As with all gardens the extensive grounds had changed considerably since my last visit. The lake, which is the focal point, looked beautiful with the many water lilies in bloom; obviously there are fish because we spotted a heron sitting patiently on the bank waiting for his lunch.
A stroll round the lake
Essentially the garden is one of tree and shrubs but there has been an introduction of some herbaceous plants adding some colour to an otherwise very green look. As we strolled around the lake we came upon Badger’s Hall a great addition for the children or even for some adults although some were not up to the challenge but they gave it their best shot!
Colin tries his best!
Before returning to the café for afternoon tea (the Garden Group really doesn’t spend all its time eating and drinking) we came across another feature which one or two of us could not resist as you will see from the photographs. The weather was kind to us with sunshine and a gentle breeze – indeed, a lovely meeting.
Penny on the swing
Please remember that our horticultural show which takes place the Neyland Athletic Centre, entries are on the day and an entry from and Schedule may be found on the website or alternatively contract me on 01437 766775 or email@example.com. There are spaces available on the trip to Dyffryn Gardens, near Cowbridge why not join us it is a National Trust property with beautiful gardens and an arboretum and well worth a visit.
It is always a pleasure when the speaker is one of our membership. In July, Philip and Marcia Whitehead related the story of their American trip – undertaken to visit those friends who were unable to attend their wedding earlier in the year.
Marcia was concerned that we might think we would just be seeing their holiday photographs, but no – with the aid of bullet points she had prepared, and Philip operating the technology, we travelled from one side of America to the other taking in the Grand Canyon. Here we did have some splendid photographs!
With a temperature range from 4 to 84 degrees Fahrenheit this presented a challenge from the clothing point of view and a large quantity of luggage, but our intrepid travellers coped, well Marcia maybe!
Upon entering the hall Marcia handed each member a slip of paper in order that they might guess the number of miles travelled – the competition was won by Ann Hyslop. A very interesting and informative talk.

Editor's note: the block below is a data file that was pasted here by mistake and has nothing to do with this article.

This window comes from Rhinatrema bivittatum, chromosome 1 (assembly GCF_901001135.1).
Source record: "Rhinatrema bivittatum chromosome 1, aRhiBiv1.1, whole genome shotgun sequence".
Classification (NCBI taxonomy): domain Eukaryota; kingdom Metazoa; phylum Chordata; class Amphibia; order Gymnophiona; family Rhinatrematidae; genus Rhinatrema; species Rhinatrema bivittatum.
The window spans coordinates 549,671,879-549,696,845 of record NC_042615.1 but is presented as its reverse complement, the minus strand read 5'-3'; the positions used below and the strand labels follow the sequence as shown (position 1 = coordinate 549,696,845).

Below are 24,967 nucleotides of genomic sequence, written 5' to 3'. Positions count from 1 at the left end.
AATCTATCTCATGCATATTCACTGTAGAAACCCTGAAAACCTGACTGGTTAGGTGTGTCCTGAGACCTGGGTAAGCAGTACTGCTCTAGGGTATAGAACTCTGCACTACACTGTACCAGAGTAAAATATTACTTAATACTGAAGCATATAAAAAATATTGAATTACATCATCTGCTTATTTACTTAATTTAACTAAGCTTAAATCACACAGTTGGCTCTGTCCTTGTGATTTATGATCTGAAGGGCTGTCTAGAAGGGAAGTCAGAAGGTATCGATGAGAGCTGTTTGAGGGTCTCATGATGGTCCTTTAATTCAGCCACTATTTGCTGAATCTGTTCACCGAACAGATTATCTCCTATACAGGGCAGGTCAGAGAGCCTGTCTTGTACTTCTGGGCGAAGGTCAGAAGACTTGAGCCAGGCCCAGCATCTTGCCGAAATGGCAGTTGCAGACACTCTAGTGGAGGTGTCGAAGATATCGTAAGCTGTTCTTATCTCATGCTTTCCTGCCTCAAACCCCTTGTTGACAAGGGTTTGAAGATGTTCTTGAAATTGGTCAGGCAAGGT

The annual quiz on the afternoon of Friday 12th May, now in its fourth year, attracted our highest ever attendance for the event which also produced the closest ever finish.
19 teams (including 3 from Narberth U3A & 2 from Preseli U3A) battled through 9 rounds of general knowledge questions across a range of subjects, with at the end only 2 points separating the top 5. The winners were the “Spring Chickens” from Pembrokeshire U3A, Viv Scale, Janine Crooks, and Jackie & Rob Davidson, who achieved 96.5 points out of a possible 128, beating the “Penny Pinchers”, David & Chris Pinch, Penny Reed, & Anne Hyslop by just 1/2 point, with a team from Preseli 3rd & one from Narberth sharing 4th.
It has been mentioned that a large proportion of our speakers represent an organisation but on Thursday 4th May Mr David Watts spoke about the railway system, particularly in Pembrokeshire.
David delivered his talk with an element of humour and, as a bit of an enthusiastic rail traveller myself, I found the information he gave fascinating. He described how coaches were pulled on wooden tracks by horses but within a relatively short time these were replaced by iron rails. With the aid of maps and diagrams held up by his assistant for the day, Bob Matthews, we were able to appreciate just how many railway tracks there were in Pembrokeshire, although in the main these were branch lines linking villages rather than the larger towns whose stations were on the main line. Railways were initially a means of freight carriers; from Pembrokeshire many hundreds of rabbits found their way to the metropolis by this means, not to mention milk from the many dairy farms in the County, when milk was transported in churns as opposed to the collections today by milk tankers.
When finishing his talk David reminded us just how safe it is to travel by rail and, if you book your seat in good time, relatively inexpensive when compared with the cost of petrol.
Due to technical problems the Rolling Screen presentation prepared was not shown during our May General Meeting. Although a number of items may now be out of date, the presentation can be followed by clicking on the image below.